Mr CLARK – Questions were put as to certain articles by the Procurator-fiscal before these articles had been exhibited to the prisoner.
Lord DEAS – Then the fourth ground is that certain questions in regard to certain articles were put before the articles were shown to the prisoner. These objections I can only dispose of on the evidence which is before me, and that evidence is afforded by the cross-examination of the Sheriff-substitute, Mr Strathern, and of the Procurator-fiscal, Mr Gemmill.
Mr CLARK – And the declarations themselves which you Lordship has before you.
Lord DEAS – The evidence we have on this matter depends upon the cross-examination of the two witnesses I have named… I cannot say it was wrong on the part of the authorities to apprehend the husband. If it had turned out that the husband had anything to do with the crime – and there is no doubt that if he had not been absent, great suspicion would have attached to him great blame would have been attached to the authorities for not taking him into custody. It is impossible for me to hold from the evidence before me that, in taking the declaration of the prisoner, the authorities acted otherwise than properly. Then as the second ground, that a great many questions were put to the prisoner in the course of the examination, that is nothing more than is done in every declaration of this kind. As to the third ground, the length of the declarations, that must depend in every case upon the nature of the case. This was undoubtedly a case of a very serious description, in which it was quite right and proper for the public interest that all proper and legitimate questions should be put, on the one hand; and on the other, it was equally necessary for the interests of the prisoner that she should be allowed facilities for explaining everything which she could explain. A great deal of the declarations consist of explanations – explanations which, I rather think, my friend Mr Clark will not lay altogether aside when he comes to address the jury. The fourth objection related to declarations taken by the prisoner in regard to certain articles before the articles were exhibited to the prisoner. The evidence on this matter is this. Mr Strathern, the Sheriff-substitute, says that in the course of the prisoner’s examination there were some preliminary questions put before the articles were exhibited, but that these only occupied two minutes. This is his evidence on the matter; and I have no recollection that there is anything different in the circumstances before us. In these circumstances I cannot, with all desire to refuse evidence which is incompetent against a prisoner on a charge of this kind – it is impossible for one to say, consistently with the law and practice of this country, that it is incompetent to read these declarations and to receive them as part of proof… The whole question raised before me is simply this – Whether I shall or shall not allow them to be read? and I cannot see any ground in point of law for refusing to allow them to be read.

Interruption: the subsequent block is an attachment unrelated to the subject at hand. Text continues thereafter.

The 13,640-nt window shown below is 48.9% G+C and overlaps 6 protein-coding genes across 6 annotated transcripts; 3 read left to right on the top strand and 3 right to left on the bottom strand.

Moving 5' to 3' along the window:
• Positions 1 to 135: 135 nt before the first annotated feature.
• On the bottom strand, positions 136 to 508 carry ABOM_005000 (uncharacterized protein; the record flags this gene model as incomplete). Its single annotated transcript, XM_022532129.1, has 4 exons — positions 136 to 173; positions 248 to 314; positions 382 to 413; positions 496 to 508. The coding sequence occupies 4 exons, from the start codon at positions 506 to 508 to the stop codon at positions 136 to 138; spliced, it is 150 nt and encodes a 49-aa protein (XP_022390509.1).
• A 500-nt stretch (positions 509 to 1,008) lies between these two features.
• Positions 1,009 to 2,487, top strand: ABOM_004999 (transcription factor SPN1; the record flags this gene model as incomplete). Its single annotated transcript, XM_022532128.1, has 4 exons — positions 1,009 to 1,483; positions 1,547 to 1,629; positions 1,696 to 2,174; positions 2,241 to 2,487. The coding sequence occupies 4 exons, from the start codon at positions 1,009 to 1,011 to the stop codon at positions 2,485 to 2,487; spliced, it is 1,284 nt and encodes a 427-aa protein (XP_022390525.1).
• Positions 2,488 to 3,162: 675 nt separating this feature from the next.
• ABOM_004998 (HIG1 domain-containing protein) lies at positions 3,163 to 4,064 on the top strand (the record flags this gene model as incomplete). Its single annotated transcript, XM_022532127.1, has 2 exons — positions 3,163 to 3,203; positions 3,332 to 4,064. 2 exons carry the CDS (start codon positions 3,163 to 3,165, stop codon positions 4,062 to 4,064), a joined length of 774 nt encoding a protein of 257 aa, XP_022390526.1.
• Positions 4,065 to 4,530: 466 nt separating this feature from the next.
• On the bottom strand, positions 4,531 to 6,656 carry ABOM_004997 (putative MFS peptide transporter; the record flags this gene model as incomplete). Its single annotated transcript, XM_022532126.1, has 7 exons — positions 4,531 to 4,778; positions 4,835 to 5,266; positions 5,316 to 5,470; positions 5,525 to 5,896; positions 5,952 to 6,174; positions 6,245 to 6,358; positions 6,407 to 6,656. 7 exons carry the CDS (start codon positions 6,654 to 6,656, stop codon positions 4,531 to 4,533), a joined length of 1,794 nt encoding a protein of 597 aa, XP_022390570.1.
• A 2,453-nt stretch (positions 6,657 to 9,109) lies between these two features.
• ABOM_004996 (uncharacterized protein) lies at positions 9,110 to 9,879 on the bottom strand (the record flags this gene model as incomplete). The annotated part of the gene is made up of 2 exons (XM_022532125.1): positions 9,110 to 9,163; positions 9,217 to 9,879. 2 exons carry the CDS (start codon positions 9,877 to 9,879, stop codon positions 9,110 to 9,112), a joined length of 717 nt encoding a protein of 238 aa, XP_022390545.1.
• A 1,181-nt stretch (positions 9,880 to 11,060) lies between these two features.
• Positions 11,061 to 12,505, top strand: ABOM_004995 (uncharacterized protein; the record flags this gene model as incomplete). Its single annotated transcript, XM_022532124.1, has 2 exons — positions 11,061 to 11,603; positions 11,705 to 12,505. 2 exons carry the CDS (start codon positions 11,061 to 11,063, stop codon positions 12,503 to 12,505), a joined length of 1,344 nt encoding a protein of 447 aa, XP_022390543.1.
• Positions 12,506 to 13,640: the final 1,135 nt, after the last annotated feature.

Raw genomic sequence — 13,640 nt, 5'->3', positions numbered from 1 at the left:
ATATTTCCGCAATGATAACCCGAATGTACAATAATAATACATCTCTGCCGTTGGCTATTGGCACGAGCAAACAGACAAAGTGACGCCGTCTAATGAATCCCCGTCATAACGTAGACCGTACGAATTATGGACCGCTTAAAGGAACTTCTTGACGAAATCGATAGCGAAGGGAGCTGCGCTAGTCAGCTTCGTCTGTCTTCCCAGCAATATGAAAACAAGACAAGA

The declarations of the prisoner were then read as follows:-
At Glasgow, the 10th day of July, eighteen hundred and sixty-two years, in presence of Alexr. Strathearn, Esq., Sheriff-Substitute of Lanarkshire,
Compeared Jessie McIntosh or McLachlan, presently prisoner in the prison of Glasgow, and the previous declarator emitted by her in presence of said Sheriff-Substitute, on the 14th of July current, having been read over to her, and she been again judicially admonished and examined, declares and says:- I adhere to said declaration as being correct,..
[Speaks to her time in Hamilton, disposing of the box of clothing. Advises how long she’s had the apparel she was wearing when apprehended.]